Proper Maintenance Keeps Companies Running Smoothly
Maintenance Tips: Industry members share insights on structuring an effective maintenance division.
By DeAnna Stephens Baker
Date Posted: 3/1/2014
The maintenance division may not be the most glamorous of positions, but it is critical to the efficient running of any wood products manufacturing facility. Good maintenance practices will reduce costs, increase production and keep equipment functioning smoothly.
The Pallet Enterprise spoke with several pallet and sawmill companies of varying sizes around the country to learn some of their secrets for an effective maintenance division. They shared insights on how to set up a maintenance shop, keep equipment performing well and what they consider to be critical elements of a maintenance division.
Mel Watkins, vice president at Riteway Pallet, a wooden pallet recycler and manufacturer in Albuquerque, N. M., said that he considers organization to be the most important aspect of running a maintenance department. This can apply to storage of parts and tools, maintenance records, and performing tasks.
Being able to quickly find the needed part or tool will save maintenance personnel a lot of time and the company a lot of money. Riteway organizes parts inventory by machine type into different storage rooms. Within these rooms, different parts are assigned specific cubby holes or shelf space, making it easy to tell when a part has been used so it can immediately be reordered.
Riteway has also created portable workshops using small shipping containers. Each one is dedicated to a different type of task – such as welding or electrical – and contains all the related tools and parts. Not only does this keep parts and tools together and easy to find, it also eliminates time wasted by maintenance personnel walking back and forth in the middle of a project to bring different tools or parts from the storage area to where the work is taking place. The containers can be moved using forklifts and placed close to where a project is being done.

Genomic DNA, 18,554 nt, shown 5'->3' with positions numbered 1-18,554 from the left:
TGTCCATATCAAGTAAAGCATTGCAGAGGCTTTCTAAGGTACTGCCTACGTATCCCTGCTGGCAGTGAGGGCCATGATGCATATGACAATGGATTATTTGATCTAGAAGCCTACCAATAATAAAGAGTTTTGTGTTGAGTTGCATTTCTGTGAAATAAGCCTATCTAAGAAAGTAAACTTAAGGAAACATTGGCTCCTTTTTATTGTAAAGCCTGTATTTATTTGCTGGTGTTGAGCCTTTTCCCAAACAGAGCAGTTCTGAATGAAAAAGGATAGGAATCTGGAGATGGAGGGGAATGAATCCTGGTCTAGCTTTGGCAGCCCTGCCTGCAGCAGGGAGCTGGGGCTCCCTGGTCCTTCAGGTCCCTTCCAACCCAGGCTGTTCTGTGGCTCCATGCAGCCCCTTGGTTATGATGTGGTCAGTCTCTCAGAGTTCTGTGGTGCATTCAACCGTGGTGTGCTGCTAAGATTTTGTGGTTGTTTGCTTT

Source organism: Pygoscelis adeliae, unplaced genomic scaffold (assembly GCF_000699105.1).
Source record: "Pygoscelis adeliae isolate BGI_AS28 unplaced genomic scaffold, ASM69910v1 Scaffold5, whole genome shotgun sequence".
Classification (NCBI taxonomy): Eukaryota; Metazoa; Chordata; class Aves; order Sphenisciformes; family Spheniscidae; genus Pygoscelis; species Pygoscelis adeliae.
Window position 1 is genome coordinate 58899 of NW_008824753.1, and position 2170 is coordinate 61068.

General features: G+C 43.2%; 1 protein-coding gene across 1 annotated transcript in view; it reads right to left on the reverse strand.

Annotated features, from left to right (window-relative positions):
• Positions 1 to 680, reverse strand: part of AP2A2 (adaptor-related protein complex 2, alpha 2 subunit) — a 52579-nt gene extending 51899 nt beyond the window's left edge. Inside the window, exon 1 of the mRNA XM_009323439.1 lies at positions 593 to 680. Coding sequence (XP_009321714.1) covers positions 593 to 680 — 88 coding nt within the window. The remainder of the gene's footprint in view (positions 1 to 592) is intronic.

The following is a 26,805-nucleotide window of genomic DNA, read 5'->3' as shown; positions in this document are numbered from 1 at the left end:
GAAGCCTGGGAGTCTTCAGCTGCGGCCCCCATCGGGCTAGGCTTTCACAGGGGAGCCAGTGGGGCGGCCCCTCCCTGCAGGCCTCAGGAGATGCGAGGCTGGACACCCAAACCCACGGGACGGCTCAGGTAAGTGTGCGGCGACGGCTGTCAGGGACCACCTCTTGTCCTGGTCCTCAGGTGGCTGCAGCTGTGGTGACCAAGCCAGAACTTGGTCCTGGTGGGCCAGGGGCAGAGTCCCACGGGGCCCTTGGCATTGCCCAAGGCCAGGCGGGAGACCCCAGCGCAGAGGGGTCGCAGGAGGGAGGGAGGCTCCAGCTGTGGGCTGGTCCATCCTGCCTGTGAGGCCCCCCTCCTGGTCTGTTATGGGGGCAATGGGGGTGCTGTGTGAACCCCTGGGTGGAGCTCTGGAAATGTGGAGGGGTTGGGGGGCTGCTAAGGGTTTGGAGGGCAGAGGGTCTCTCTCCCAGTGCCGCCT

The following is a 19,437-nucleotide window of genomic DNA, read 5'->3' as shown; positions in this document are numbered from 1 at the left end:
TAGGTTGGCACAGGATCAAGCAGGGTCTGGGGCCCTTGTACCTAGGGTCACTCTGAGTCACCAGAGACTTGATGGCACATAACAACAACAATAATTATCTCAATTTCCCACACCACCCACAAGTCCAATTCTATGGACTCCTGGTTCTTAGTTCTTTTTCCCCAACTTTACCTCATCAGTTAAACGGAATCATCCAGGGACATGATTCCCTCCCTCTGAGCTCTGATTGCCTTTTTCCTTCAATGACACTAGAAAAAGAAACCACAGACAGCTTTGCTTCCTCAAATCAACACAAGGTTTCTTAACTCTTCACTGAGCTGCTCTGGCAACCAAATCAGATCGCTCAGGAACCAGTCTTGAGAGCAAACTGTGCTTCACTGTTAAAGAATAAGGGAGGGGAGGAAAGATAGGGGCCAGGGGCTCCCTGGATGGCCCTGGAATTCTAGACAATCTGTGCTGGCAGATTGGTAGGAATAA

“It’s easy to pick them up and move them where they’re working,” said Watkins. “All the tools are close by, he can keep them under lock and key if he needs to go on break or to lunch and everything’s still there when he comes back.”
Bay Wood Products, a manufacturer of wooden pallets, rough cut lumber, dunnage and crates in Robertsdale, Ala., uses Excel spreadsheets to track both tools and parts inventory. It uses one spreadsheet for each piece of machinery. This spreadsheet lists the most common parts, the last time it was used, how many are in stock and what vendor it is ordered from. The tool spreadsheet is used to check out tools to employees so that there is a record of who last used each one which has reduced the number of lost tools.
“It helps us keep track of the parts and helps keep track of the tools,” said Wayne Golden, operations manager at Bay Wood Products. “Since we’ve been doing it we haven’t lost half as many tools, and we don’t have to second buy parts because we can’t find something. So it’s paid off for us.”
Taking the time to plan ahead and prepare for problems that could arise will save a lot of time in the long run. Creating schedules or checklists of daily, weekly, monthly or annual maintenance tasks will ensure that they are done on time and nothing is forgotten.
But perhaps the biggest part of planning ahead for a maintenance team is performing preventative maintenance on equipment and machinery. At Meisters Forest Products, which operates two pallet sawmill locations in Wisconsin, maintenance staff schedule a time once a month on a weekend when the production line is shut down to do any needed repairs as well as preventative maintenance.